A rough calculation for the net value of an intervention would be: the reduced adverse events plus reduced medical and nonmedical costs, plus improved quality of life, less the cost of the intervention. The stakeholders in this exercise are: consumers (patients), diagnostic companies; biopharma manufacturers; and payors. (Healthcare providers and employers, two other potential stakeholders, were not included.) A subset of biopharma is “personalized medicine therapeutics companies,” who “manufacture, market and sell molecular-based therapies.”

Deloitte then calculated annual costs for the various scenarios and outcomes:

Scenario 1

Consumers: a positive ROI within the first year, increasing with each additional year either because no therapy is required, or because the patient is better informed about disease recurrence

Payors: a positive ROI after about six years, which represents a challenge if the average turnover rate among members is shorter

Bioharma: a consistent negative ROI, because the potential customer base is reduced

Diagnostic companies: a positive ROI, from sale of the test.

Scenario 2

Consumers: a positive ROI once initial adverse events and negative quality-of-life are factored out, and the benefits of reduced risk of recurrence are factored in.

Payors: no positive ROI, but Deloitte views this as a “framework limitation” that doesn’t permit evaluating attracting more members, or safer treatment

Biopharm: a positive ROI, mostly from the sale of target therapies. This ROI is dependent on the duration of the R&D cycle to develop a targeted therapy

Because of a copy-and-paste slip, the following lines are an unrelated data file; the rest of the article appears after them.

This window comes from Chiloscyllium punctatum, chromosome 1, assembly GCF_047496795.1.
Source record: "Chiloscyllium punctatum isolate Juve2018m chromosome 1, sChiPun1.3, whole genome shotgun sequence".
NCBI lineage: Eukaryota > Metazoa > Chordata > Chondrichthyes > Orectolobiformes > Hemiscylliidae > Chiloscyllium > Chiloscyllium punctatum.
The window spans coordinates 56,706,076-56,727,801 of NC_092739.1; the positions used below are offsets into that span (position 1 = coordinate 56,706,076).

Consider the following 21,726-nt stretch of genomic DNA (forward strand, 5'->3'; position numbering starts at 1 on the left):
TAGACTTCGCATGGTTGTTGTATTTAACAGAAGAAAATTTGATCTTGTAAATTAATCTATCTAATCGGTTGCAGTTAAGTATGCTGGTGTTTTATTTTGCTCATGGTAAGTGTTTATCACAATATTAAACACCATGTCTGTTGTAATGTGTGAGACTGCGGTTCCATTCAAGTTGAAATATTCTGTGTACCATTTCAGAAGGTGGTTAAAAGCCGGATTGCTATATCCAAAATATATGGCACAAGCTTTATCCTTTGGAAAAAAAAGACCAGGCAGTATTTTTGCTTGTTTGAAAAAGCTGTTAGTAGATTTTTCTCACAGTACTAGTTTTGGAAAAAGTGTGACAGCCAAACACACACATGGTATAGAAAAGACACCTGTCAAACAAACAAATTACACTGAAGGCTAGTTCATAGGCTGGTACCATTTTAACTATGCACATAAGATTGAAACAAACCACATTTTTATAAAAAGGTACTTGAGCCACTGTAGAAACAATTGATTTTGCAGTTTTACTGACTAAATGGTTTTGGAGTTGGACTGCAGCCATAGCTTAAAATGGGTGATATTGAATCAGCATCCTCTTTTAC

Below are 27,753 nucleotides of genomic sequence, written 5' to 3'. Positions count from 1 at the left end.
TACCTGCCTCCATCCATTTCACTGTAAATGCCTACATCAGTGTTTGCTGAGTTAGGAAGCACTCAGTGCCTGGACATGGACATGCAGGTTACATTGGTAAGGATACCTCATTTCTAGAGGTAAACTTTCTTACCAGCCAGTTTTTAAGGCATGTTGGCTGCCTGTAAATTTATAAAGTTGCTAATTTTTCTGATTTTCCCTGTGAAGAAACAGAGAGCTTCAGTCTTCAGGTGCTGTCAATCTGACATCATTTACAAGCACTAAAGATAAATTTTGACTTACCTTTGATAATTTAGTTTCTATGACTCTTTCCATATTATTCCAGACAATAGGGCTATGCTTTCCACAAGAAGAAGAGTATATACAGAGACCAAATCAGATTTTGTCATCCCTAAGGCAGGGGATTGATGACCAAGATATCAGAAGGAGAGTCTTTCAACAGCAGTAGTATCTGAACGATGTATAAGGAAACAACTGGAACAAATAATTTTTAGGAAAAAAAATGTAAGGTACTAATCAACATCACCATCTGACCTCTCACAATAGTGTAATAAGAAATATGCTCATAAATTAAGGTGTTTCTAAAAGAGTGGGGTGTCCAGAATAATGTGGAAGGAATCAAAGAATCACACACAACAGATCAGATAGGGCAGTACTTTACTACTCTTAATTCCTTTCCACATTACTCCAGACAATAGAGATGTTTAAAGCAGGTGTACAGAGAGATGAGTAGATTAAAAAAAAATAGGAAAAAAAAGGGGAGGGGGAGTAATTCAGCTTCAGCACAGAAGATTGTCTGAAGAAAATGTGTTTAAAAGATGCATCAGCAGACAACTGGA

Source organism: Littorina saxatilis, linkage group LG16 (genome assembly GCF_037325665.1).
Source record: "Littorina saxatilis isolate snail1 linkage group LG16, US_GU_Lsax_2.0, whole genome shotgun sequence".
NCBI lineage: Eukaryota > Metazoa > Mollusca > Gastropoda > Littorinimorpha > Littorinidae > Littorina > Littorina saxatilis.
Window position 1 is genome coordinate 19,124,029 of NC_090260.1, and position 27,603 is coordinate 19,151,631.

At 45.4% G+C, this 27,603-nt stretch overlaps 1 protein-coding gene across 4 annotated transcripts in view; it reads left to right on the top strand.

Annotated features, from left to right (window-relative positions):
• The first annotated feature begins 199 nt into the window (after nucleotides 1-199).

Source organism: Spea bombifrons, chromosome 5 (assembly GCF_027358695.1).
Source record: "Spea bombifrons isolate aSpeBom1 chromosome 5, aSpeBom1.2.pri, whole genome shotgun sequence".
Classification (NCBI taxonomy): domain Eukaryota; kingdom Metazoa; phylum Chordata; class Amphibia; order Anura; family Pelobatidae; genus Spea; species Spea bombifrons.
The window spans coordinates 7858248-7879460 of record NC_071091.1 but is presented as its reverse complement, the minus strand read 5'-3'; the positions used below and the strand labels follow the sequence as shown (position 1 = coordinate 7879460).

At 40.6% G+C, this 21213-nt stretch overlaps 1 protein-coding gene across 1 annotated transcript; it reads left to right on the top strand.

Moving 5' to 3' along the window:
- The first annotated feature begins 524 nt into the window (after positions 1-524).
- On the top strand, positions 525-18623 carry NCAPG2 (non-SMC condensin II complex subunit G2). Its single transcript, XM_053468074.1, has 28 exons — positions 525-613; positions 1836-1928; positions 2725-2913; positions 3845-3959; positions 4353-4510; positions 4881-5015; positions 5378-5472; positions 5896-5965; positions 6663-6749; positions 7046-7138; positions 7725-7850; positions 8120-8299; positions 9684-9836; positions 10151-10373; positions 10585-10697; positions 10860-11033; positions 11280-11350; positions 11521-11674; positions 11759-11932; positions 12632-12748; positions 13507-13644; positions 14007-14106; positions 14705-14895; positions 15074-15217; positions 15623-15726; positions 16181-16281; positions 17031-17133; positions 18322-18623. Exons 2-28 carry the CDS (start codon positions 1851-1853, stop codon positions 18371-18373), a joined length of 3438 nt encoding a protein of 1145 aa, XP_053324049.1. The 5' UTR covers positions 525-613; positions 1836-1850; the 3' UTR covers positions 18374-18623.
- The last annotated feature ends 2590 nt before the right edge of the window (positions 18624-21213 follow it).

Diagnostic companies: no ROI in most cases, as the initial testing is not sufficient to offset the development costs of the test. “Personalized medicine diagnostic companies most likely to experience positive [ROI] are those that can command high prices per test and provide testing for clinical conditions that require repeated diagnostic testing,” concludes Deloitte.

Setting policy

The mixture of incentives and disincentives in personalized medicine make it a “disruptive innovation,” says Deloitte. “The healthcare industry has had limited success in documenting the critical value of new therapies in economic terms. Personalized medicine will likely face the same, if not a greater, challenge given its expense and disruptive nature to current markets,” it says.

The situation could evolve to a point where new legislation is needed; Deloitte sees a parallel with how the Orphan Drug Act, which provides incentives for manufacturers to develop therapies for smaller patient populations. Possible legislative actions could include

  • tax benefits
  • prolonged product exclusivity for patent holders
  • funding collaboratives that could address the problems of patient recruitment and better data collection

On the business side, Deloitte sees the potential value of biopharma manufacturers either acquiring diagnostic companies outright, or to build stronger partnerships with them. Also, they “should start to consider strategies to integrate marketing, sales and distribution with companion diagnostics to improve the cost effectiveness of these activities,” highlighting the supply-chain challenges of matching a diagnostic test with a targeted therapy.

The report is available at the Deloitte Center for Health Solutions (www.deloitte.com.centerforhealthsolutions). PC